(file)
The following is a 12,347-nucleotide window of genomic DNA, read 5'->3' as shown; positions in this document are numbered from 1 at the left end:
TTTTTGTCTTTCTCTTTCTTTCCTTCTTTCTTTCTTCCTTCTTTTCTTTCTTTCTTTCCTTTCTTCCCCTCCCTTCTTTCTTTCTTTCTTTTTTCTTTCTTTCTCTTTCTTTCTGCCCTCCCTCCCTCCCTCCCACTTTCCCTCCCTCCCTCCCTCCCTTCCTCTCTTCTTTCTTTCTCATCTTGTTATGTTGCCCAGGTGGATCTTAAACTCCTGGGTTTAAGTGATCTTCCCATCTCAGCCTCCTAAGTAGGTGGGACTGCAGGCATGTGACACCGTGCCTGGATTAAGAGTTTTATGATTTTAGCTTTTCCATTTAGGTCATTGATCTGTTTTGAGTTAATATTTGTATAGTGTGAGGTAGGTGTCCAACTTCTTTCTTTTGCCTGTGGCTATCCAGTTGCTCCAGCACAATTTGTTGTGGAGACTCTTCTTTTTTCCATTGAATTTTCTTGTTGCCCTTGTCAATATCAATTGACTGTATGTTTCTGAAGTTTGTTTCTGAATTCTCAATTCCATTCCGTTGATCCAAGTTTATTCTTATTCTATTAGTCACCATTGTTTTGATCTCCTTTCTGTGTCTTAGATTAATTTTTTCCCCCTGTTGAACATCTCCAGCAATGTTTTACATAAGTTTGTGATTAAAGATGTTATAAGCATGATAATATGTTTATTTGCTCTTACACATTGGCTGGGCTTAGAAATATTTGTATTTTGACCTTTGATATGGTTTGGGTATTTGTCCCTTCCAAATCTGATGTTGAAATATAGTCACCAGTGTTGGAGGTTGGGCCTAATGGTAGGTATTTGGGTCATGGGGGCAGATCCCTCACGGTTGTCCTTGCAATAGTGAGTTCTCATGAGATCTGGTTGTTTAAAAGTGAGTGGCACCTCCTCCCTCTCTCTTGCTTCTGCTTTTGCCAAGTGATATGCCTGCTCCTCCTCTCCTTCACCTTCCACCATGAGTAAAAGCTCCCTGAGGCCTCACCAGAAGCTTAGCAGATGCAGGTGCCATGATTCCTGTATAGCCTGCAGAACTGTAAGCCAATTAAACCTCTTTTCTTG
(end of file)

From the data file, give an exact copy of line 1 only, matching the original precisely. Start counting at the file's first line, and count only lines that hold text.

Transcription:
The following is a 12,347-nucleotide window of genomic DNA, read 5'->3' as shown; positions in this document are numbered from 1 at the left end: